Massive ssh annoyance

My logfiles are totally full of logged connection-attempts to my servers. It looks like people are trying to exploit the ssh-vulnerability which became known some days ago (“openssh denial of service CVE-2006-4924“).

The logfiles are full of messages like:

Jul 26 08:03:29 wormhole sshd[14229]: Bad protocol version identification ‘\243\361^G\216\325\325\320\370k\301\3044\33134\374\350\274K21’ from
Jul 26 08:03:35 wormhole sshd[14252]: Bad protocol version identification ‘\315yh$30\205\271\214\204\346k!’ from
Jul 26 08:04:34 wormhole sshd[15445]: Bad protocol version identification ’23BitTorrent protocol’ from

I’m only guessing that this is an exploit to the vulnerabilities of SSH protocol version 1. However, this attacks are really massive, massive like:

# grep “Bad protocol” auth.log | wc -l
# grep “Bad protocol.* from ” auth.log | awk ‘{print $NF}’ | sort | uniq | wc -l

I got SSH protocol version 1 disabled by default, so this ain’t no real threat to me, but the scale of this attacks causes a DOS on my servers; the sshd is that busy that I, as a legetimate user, fail to log in any now and then:

$ ssh
ssh_exchange_identification: Connection closed by remote host

And that’s exactly the point where i get angry. However, this attack is distributed over the whole internet so i can’t filter on specific IP-addresses. *sigh*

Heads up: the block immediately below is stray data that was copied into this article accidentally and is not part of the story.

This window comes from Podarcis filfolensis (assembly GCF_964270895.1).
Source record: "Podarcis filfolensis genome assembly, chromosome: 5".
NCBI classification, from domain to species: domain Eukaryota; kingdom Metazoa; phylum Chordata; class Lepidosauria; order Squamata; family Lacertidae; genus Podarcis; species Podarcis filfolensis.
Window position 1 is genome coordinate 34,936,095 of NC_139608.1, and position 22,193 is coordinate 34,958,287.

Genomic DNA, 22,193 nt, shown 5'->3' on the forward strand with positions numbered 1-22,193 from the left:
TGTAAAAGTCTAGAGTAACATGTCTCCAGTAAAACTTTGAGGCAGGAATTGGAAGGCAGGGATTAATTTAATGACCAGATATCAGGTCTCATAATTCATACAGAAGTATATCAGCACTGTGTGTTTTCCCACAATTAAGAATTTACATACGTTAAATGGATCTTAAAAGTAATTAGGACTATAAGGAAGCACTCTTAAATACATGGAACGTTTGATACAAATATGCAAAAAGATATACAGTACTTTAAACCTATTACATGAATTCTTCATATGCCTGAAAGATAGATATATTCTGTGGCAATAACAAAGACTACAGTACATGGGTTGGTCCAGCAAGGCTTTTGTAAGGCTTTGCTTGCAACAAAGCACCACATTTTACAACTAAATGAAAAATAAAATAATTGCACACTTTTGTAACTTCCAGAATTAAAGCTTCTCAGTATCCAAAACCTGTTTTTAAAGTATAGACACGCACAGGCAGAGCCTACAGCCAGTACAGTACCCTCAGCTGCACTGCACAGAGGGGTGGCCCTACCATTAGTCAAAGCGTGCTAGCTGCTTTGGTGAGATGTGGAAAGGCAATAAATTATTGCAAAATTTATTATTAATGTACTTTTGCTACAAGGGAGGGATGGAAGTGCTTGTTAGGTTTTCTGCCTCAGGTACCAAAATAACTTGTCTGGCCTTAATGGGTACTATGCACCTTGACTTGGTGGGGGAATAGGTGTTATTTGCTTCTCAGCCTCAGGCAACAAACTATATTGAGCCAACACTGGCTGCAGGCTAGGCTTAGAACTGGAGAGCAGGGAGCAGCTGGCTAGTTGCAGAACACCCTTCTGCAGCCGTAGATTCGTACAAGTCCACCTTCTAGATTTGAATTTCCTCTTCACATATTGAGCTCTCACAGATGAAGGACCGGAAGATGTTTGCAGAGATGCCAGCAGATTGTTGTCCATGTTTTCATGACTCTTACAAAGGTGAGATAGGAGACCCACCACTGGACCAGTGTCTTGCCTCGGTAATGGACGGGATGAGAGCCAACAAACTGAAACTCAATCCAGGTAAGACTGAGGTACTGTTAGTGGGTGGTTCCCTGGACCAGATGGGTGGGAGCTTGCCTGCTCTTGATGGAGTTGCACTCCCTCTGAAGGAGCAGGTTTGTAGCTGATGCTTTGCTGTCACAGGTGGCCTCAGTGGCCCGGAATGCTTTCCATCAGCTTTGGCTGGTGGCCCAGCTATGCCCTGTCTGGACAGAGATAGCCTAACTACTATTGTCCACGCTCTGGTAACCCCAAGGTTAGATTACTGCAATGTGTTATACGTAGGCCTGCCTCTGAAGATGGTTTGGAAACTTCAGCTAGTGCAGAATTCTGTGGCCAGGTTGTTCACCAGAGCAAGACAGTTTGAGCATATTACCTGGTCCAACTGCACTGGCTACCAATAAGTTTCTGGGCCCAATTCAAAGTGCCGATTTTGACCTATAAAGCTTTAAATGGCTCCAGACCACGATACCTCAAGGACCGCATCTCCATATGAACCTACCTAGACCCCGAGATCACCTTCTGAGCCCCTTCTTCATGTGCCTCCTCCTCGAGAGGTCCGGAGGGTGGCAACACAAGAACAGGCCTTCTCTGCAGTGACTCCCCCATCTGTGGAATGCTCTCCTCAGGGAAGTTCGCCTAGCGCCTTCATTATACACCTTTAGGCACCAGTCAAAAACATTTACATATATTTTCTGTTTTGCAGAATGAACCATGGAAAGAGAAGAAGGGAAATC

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3 Responses to Massive ssh annoyance

  1. James, thanks for the hint, but unfortunately that doesn’t help; every host seems only to attack once, that would only leed to a massive shitlist on my INPUT-chain’s side.
    The real problem lies in openssh directly: Instead of droping the connection immediately after recognizing a bad protocol string, the connection seems to stay in status “accepted”:
    # ps -ef | grep accepted
    root 16339 5367 0 21:12 ? 00:00:00 sshd: [accepted]
    root 16368 5367 0 21:12 ? 00:00:00 sshd: [accepted]

    That’s the real problem. Those “accepted” session need to get droped very soon. However, i found that the variable LoginGraceTime in my sshd_config was set to 600 seconds – i guess that is or was the Debian Sarge default-value. I set it to 60 seconds, now the situation improved dramatically.
    However, if the attackers intensify their attack, I’ll be lost again.
    Thanks for the hint anyway! I appreciate all hints.

  2. Peter G. says:

    Just try the iptables module hashlimit, it works perfect for my hosts:

    $iptables -A INPUT -i eth0 -p tcp -d $ip_eth0 –dport 22 \
    -m hashlimit –hashlimit 1/hour –hashlimit-mode srcip \
    –hashlimit-name ssh –hashlimit-burst 2 \
    -m state –state NEW -j ACCEPT

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